Gain on sale of units held more than one year will be taxed at long term capital gain rates. More importantly, all the deferred losses and IDC will be realized as ordinary losses that can offset other income. This is a strategy I've several times, but anyone contemplating this should consult a tax accountant or CPA.

  • Report this Comment On October 01, 2012, at 9:05 PM, kayakmastr wrote:

    We know KM is great! There are a couple of KM plays. This essay does not identify why one should go with one or the other or with all. This essay is pretty much useless.

  • Report this Comment On October 02, 2012, at 2:58 AM, rustyrick wrote:

    "Though it can be a little difficult to understand where the money is coming from at times, there is one huge upside to investing in KMI versus KMP: taxes." I can't argue that they seem to make money, and they pay out dividends, but I am more than a little concerned with where MR. Kinder learned how to do that; ENRON.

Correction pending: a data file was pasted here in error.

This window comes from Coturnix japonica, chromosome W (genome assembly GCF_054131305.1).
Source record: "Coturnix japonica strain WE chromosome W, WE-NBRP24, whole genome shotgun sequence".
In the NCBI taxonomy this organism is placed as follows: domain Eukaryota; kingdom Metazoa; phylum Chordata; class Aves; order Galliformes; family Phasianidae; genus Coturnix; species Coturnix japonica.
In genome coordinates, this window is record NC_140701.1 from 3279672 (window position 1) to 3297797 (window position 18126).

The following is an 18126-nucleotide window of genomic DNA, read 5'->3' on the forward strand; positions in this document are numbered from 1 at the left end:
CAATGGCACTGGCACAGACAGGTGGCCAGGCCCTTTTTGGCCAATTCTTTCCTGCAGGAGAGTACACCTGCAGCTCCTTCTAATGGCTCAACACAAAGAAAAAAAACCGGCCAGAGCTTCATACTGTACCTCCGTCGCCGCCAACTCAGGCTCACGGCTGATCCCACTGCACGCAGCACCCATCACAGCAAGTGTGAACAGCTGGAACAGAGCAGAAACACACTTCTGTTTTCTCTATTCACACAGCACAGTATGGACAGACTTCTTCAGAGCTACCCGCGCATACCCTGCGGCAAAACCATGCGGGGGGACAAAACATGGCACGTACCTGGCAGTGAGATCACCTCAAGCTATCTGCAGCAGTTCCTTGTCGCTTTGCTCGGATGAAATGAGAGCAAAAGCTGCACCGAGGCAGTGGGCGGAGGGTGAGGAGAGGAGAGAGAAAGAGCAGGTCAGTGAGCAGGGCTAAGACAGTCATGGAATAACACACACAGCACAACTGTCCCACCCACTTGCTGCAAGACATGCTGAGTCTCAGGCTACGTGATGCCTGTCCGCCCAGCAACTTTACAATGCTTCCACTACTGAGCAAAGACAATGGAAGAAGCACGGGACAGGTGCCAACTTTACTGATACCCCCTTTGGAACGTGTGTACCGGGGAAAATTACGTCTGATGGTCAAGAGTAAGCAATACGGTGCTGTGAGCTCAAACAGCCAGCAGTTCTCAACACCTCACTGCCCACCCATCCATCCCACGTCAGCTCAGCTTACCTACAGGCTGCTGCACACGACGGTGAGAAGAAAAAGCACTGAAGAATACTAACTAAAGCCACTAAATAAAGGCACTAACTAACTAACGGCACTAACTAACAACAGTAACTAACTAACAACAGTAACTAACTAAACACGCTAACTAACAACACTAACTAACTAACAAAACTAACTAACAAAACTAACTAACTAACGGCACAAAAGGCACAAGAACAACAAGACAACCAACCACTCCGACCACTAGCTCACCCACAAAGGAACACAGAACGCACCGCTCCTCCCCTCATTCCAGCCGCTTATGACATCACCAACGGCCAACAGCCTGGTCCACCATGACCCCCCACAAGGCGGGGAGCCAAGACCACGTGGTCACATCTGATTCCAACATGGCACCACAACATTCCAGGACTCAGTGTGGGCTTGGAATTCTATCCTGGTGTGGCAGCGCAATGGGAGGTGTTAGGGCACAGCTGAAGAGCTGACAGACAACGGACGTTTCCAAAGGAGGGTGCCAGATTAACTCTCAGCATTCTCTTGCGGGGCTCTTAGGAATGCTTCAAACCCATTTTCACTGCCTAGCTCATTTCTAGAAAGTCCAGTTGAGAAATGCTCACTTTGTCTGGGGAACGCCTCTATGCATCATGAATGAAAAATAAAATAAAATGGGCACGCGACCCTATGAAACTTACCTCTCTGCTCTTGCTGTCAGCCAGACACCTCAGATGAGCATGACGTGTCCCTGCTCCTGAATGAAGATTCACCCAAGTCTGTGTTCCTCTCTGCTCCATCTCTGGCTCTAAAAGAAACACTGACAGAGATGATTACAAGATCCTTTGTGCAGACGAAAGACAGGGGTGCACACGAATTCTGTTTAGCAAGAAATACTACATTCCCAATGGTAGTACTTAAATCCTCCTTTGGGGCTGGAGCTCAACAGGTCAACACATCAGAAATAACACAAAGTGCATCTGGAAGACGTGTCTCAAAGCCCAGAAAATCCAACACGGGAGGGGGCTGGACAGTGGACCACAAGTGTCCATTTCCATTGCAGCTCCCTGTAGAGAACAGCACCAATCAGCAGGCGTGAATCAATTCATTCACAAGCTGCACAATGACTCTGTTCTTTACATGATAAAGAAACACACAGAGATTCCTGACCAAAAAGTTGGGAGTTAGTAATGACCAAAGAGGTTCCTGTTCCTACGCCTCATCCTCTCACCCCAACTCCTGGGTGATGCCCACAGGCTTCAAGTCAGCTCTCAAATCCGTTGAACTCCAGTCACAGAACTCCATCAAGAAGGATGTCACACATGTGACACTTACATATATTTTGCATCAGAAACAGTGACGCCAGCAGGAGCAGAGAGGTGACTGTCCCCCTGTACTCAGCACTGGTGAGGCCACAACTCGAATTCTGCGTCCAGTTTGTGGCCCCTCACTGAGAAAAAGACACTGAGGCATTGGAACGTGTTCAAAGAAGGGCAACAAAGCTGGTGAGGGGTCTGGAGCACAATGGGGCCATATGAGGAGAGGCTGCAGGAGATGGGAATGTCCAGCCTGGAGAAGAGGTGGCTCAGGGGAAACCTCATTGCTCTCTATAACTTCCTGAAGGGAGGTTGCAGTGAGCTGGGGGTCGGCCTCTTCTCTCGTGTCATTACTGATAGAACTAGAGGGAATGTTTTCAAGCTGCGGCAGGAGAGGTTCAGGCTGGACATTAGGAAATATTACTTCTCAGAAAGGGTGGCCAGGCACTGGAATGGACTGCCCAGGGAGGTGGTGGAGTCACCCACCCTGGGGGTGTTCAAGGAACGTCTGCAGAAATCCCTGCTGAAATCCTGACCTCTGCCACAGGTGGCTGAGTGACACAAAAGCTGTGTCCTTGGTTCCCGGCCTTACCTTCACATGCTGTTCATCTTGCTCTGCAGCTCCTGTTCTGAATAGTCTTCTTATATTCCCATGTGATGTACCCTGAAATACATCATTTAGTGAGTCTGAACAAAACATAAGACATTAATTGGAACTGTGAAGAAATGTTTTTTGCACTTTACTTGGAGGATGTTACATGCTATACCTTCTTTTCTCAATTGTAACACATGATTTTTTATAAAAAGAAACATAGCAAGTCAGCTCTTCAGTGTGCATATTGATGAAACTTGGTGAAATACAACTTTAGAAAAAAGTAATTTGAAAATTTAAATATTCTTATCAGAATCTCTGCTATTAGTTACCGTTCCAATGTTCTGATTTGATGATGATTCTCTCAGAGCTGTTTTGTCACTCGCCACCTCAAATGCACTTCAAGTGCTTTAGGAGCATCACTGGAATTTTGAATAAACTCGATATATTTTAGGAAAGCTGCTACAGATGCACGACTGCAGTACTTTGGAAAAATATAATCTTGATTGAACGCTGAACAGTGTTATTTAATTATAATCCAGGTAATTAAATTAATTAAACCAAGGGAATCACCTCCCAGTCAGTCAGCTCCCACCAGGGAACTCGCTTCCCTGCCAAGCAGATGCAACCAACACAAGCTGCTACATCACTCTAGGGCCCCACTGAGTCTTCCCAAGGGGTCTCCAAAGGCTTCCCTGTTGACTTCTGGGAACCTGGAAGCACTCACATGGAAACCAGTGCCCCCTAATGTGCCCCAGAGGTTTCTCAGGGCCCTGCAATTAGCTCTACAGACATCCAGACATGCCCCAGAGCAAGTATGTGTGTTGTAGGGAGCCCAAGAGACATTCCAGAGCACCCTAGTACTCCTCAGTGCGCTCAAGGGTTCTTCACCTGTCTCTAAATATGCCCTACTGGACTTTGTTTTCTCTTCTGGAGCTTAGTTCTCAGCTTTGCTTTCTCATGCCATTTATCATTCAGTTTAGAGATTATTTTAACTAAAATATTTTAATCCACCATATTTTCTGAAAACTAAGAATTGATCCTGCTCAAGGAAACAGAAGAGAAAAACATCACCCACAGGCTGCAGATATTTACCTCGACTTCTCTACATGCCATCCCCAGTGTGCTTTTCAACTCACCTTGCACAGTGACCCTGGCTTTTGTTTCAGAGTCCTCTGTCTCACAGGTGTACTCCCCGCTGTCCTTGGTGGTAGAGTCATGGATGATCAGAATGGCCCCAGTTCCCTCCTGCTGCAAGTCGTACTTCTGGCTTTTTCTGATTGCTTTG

• Report this Comment On October 05, 2012, at 2:54 PM, raystom1 wrote:

    I don't think I have ever run into a much wilder spec stock. The current P/E ration is 78!! Watch out below when P/Es contract. raystom1

  • Report this Comment On October 05, 2012, at 6:11 PM, harborrocker wrote:

    How about holding KMP in a Roth IRA? Wouldn't that help avoid taxes on dividends?

  • Report this Comment On October 07, 2012, at 4:31 PM, inmocean wrote:

    KMI warrants allow you to buy the stock at $40/share and they don't expire until 5/25/2017. As the stock's currently at $36 and the warrants cost $3.45, the stock needs to rise 21% in five years. If the stock grows more like KMP,KMR and EP, it should well exceed that.